Work on a planned museum at the World Trade Center has ground to a halt because of a financial dispute, and there is now no possibility it will open on time next year, New York Mayor Michael Bloomberg said Thursday.
The underground museum commemorating victims of the 9/11 attacks was scheduled to open in September on the 11th anniversary of the disaster, a year after the opening of a memorial at the site that has already drawn 1 million visitors.
But in recent months, the National September 11 Memorial & Museum foundation has been fighting with the Port Authority of New York and New Jersey over who is responsible for paying millions of dollars in infrastructure costs related to the project.
The Port Authority, which owned the trade center and is building the museum, claims that the foundation owes it $300 million. The foundation claims that the authority actually owes it $140 million, because of delays in the project.
Ghost Rider is on Marvel team
Comic book publisher Marvel Entertainment owns the rights to the Ghost Rider character in the fiery form that originated in the early 1970s, a federal judge ruled this week as she rejected the claims of a former Marvel writer seeking to cash in on lucrative movie rights.
U.S. District Judge Katherine Forrest tossed out 4-year-old claims brought by Gary Friedrich, who said he created the motorcycle-driving Ghost Rider with the skeletal head that sometimes had fire blazing from it. A Ghost Rider of the 1950s and ‘60s was a western character who rode a horse.
The judge said Friedrich gave up all ownership rights when he signed checks containing language relinquishing rights to the predecessor companies of Marvel Entertainment LLC.
Frampton comes alive, sues label
Peter Frampton is suing his record label in Los Angeles, claiming he is entitled to increased royalties from digital downloads of his music on iTunes and other online retailers.
In the breach of contract lawsuit filed in federal court, Frampton contends he should get half the net receipts Universal Music Group collects from digital downloads instead of a lower split agreed to in the company’s contract with the singer-guitarist that was signed before the explosion in digital downloading.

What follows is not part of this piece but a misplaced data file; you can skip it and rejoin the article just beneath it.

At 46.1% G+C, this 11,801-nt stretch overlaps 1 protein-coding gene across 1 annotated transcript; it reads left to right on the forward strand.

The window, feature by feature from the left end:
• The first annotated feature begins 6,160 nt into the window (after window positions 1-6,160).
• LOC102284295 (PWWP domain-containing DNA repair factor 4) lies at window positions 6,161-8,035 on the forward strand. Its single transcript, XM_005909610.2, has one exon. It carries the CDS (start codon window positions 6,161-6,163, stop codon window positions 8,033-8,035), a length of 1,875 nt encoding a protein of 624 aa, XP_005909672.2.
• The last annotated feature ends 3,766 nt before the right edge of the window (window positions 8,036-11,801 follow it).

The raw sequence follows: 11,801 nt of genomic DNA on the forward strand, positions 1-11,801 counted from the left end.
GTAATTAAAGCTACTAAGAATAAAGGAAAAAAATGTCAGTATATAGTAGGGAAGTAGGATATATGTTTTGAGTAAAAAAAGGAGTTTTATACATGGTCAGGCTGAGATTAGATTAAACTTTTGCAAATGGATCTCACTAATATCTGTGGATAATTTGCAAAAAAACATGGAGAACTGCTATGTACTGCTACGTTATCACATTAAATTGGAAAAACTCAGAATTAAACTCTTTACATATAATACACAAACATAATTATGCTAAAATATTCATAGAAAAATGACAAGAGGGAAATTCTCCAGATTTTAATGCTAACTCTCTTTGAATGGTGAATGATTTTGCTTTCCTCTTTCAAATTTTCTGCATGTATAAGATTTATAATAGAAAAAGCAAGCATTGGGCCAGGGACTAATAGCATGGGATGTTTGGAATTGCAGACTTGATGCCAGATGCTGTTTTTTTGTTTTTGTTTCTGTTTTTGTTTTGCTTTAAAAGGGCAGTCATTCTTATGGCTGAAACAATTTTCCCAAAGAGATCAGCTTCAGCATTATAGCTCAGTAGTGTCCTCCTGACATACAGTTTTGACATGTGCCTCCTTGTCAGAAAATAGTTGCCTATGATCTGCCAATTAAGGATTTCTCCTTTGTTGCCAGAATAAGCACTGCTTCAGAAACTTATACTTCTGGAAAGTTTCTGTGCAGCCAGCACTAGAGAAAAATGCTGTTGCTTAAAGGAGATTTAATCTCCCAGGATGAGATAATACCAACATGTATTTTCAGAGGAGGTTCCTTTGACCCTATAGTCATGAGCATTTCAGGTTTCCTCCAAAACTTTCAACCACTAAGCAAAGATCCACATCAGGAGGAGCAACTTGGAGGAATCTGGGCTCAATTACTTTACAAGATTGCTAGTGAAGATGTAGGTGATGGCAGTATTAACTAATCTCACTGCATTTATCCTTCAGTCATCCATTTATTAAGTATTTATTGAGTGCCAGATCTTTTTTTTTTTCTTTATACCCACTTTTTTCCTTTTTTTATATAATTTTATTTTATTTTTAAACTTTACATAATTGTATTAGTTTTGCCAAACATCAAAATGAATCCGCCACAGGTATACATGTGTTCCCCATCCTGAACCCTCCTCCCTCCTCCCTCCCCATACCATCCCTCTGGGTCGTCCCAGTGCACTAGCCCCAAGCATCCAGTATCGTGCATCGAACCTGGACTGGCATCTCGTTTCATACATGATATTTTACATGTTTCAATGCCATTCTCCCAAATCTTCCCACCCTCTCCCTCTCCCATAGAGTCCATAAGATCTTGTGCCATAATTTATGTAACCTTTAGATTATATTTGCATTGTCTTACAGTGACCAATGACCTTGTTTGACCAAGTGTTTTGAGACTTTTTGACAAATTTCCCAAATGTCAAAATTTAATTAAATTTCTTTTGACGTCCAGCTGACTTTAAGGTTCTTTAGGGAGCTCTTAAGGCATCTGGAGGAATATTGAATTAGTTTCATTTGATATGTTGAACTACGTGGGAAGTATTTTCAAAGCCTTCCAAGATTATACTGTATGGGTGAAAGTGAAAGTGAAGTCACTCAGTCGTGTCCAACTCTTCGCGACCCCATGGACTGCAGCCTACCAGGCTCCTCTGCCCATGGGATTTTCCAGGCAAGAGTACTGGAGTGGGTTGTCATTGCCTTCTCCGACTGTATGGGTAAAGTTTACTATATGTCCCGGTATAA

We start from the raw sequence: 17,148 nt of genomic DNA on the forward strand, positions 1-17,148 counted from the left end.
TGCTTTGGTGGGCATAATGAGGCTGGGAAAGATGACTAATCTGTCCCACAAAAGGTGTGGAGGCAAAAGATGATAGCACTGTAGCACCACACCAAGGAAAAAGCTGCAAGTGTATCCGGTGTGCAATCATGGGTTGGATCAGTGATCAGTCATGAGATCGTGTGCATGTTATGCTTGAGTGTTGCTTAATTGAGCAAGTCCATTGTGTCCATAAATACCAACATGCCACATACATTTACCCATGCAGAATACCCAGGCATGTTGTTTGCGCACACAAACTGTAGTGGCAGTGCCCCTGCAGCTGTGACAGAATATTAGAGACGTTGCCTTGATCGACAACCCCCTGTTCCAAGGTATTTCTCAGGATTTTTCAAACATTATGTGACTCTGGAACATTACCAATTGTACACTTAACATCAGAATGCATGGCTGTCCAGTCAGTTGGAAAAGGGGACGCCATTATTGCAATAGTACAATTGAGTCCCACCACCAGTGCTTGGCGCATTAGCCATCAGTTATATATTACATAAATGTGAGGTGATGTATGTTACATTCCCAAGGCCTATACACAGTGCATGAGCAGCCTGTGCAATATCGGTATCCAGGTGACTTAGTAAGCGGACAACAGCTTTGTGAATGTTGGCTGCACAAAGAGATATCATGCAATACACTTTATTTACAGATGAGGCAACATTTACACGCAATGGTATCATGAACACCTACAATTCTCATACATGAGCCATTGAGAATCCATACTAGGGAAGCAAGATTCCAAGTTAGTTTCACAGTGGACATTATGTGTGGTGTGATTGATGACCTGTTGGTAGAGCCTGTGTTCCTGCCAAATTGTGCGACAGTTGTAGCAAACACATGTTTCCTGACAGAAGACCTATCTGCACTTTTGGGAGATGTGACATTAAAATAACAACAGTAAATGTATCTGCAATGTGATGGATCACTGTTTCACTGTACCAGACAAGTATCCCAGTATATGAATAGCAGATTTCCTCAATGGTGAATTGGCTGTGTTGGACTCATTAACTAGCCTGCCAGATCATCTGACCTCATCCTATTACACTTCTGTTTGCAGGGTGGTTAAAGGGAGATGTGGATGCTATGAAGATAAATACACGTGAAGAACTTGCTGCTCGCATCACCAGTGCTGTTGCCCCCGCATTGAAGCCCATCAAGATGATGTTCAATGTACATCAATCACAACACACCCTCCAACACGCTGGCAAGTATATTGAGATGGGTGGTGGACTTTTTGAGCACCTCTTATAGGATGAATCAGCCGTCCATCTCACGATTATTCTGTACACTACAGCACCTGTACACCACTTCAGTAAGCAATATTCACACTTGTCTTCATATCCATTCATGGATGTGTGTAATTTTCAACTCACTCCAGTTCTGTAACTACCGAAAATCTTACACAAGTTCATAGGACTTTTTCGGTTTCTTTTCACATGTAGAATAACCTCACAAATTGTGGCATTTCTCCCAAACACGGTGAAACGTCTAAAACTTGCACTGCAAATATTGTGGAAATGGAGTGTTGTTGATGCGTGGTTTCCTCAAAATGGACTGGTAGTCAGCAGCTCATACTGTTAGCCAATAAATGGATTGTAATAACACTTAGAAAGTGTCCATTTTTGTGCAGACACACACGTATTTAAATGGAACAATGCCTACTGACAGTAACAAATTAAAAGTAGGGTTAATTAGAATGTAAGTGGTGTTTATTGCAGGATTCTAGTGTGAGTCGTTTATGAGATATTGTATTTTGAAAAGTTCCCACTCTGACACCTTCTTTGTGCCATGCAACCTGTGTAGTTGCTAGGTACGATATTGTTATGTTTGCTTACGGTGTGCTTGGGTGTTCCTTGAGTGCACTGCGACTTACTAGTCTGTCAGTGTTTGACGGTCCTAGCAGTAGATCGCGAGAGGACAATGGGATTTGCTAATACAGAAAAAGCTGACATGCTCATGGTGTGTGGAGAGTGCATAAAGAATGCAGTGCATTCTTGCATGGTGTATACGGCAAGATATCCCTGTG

A Universal representative could not be reached for comment.
At issue are the potentially huge royalties earned when Universal licenses Frampton’s music to third-party distributors, such as Apple’s iTunes and cellphone companies, which market the songs as ring tones.
—City News Service
Winfrey: OWN needs more time
Oprah Winfrey earned the rare opportunity to convert her media charisma into a monogrammed TV channel. Now she’s the one tasked with rescuing OWN, the Oprah Winfrey Network, after a disappointing first year.
“I would absolutely say it is and was not where I want it to be for year one,” Winfrey said.
But Winfrey, who said management team errors in planning and execution could serve as a cautionary tale, rejects the idea that a single year’s performance will determine OWN’s ultimate fate. She has received pep talks from other media movers and shakers.
“Everybody has told me — Ted Turner has told me, Barry Diller has told me, Lorne Michaels has told me, David Geffen has told me — anybody who’s ever worked with a channel, who’s ever done anything, has said it takes three to five years,” she said, adding, “You have to do the work.... You do not have to pay attention to the criticism.”
The initially slight programming lineup is being beefed up, most notably with “Oprah’s Next Chapter.” The weekly series debuts at 9 p.m. Sunday with Winfrey’s visit to the New Hampshire home of Steven Tyler.
Blackmailer is hired for ‘Zahn’
Joe Halderman, the former “48 Hours Mystery” producer who tried to blackmail talk show host David Letterman, has been hired as a producer of Investigation Discovery’s “On the Case With Paula Zahn.”
Halderman recently joined the staff of the documentary crime series and is not expected to work in the field.
“We are confident that Halderman will make significant contributions to the success of our award-winning investigative newsmagazine,” said Scott Weinberg, executive producer of “On the Case.”
Halderman was released from jail in September 2010 after serving four months for pleading guilty in a case that put the spotlight on Letterman’s affair with a staff member. Halderman admitted he had demanded $2 million in hush money to keep from revealing embarrassing information about the late-night comedian.